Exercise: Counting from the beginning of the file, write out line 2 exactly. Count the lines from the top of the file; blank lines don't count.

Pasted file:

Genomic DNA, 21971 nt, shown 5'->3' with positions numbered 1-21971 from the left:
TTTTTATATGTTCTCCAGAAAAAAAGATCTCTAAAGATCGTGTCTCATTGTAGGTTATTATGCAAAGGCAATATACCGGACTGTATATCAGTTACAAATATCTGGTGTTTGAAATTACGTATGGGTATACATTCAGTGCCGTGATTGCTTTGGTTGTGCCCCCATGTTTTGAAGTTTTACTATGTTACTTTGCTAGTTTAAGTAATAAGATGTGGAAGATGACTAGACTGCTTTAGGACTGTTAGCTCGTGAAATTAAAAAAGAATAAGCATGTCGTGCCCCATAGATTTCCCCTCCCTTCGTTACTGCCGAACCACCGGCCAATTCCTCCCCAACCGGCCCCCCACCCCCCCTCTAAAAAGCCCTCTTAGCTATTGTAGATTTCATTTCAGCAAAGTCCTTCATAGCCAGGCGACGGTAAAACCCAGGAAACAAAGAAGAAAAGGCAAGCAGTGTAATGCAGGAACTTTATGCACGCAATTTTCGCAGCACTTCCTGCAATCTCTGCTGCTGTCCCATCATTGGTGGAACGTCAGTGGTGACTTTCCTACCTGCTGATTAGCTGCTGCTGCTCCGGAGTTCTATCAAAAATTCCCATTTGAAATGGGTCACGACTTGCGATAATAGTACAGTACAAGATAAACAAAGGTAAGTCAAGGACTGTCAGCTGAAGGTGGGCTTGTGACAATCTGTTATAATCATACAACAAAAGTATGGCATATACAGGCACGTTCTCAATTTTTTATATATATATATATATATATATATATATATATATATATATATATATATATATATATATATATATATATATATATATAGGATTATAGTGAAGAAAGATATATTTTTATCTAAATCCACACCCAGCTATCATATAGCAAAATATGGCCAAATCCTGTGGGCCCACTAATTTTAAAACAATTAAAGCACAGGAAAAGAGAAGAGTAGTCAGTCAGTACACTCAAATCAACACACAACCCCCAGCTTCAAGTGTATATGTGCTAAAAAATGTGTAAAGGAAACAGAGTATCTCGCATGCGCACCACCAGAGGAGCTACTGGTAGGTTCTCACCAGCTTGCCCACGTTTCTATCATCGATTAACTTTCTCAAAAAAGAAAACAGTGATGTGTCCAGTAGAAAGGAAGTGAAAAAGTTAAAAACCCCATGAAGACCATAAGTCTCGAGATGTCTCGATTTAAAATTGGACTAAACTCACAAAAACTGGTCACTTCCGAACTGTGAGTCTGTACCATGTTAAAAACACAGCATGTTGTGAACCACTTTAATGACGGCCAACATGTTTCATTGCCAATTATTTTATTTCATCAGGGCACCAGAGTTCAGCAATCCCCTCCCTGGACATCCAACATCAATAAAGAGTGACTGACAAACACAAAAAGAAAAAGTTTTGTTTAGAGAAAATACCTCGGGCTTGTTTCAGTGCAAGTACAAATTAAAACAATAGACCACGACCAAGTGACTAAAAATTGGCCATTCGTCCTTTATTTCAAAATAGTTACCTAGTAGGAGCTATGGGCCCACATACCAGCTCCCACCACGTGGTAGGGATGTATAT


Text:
TTTTTATATGTTCTCCAGAAAAAAAGATCTCTAAAGATCGTGTCTCATTGTAGGTTATTATGCAAAGGCAATATACCGGACTGTATATCAGTTACAAATATCTGGTGTTTGAAATTACGTATGGGTATACATTCAGTGCCGTGATTGCTTTGGTTGTGCCCCCATGTTTTGAAGTTTTACTATGTTACTTTGCTAGTTTAAGTAATAAGATGTGGAAGATGACTAGACTGCTTTAGGACTGTTAGCTCGTGAAATTAAAAAAGAATAAGCATGTCGTGCCCCATAGATTTCCCCTCCCTTCGTTACTGCCGAACCACCGGCCAATTCCTCCCCAACCGGCCCCCCACCCCCCCTCTAAAAAGCCCTCTTAGCTATTGTAGATTTCATTTCAGCAAAGTCCTTCATAGCCAGGCGACGGTAAAACCCAGGAAACAAAGAAGAAAAGGCAAGCAGTGTAATGCAGGAACTTTATGCACGCAATTTTCGCAGCACTTCCTGCAATCTCTGCTGCTGTCCCATCATTGGTGGAACGTCAGTGGTGACTTTCCTACCTGCTGATTAGCTGCTGCTGCTCCGGAGTTCTATCAAAAATTCCCATTTGAAATGGGTCACGACTTGCGATAATAGTACAGTACAAGATAAACAAAGGTAAGTCAAGGACTGTCAGCTGAAGGTGGGCTTGTGACAATCTGTTATAATCATACAACAAAAGTATGGCATATACAGGCACGTTCTCAATTTTTTATATATATATATATATATATATATATATATATATATATATATATATATATATATATATATATATATATATATATATAGGATTATAGTGAAGAAAGATATATTTTTATCTAAATCCACACCCAGCTATCATATAGCAAAATATGGCCAAATCCTGTGGGCCCACTAATTTTAAAACAATTAAAGCACAGGAAAAGAGAAGAGTAGTCAGTCAGTACACTCAAATCAACACACAACCCCCAGCTTCAAGTGTATATGTGCTAAAAAATGTGTAAAGGAAACAGAGTATCTCGCATGCGCACCACCAGAGGAGCTACTGGTAGGTTCTCACCAGCTTGCCCACGTTTCTATCATCGATTAACTTTCTCAAAAAAGAAAACAGTGATGTGTCCAGTAGAAAGGAAGTGAAAAAGTTAAAAACCCCATGAAGACCATAAGTCTCGAGATGTCTCGATTTAAAATTGGACTAAACTCACAAAAACTGGTCACTTCCGAACTGTGAGTCTGTACCATGTTAAAAACACAGCATGTTGTGAACCACTTTAATGACGGCCAACATGTTTCATTGCCAATTATTTTATTTCATCAGGGCACCAGAGTTCAGCAATCCCCTCCCTGGACATCCAACATCAATAAAGAGTGACTGACAAACACAAAAAGAAAAAGTTTTGTTTAGAGAAAATACCTCGGGCTTGTTTCAGTGCAAGTACAAATTAAAACAATAGACCACGACCAAGTGACTAAAAATTGGCCATTCGTCCTTTATTTCAAAATAGTTACCTAGTAGGAGCTATGGGCCCACATACCAGCTCCCACCACGTGGTAGGGATGTATAT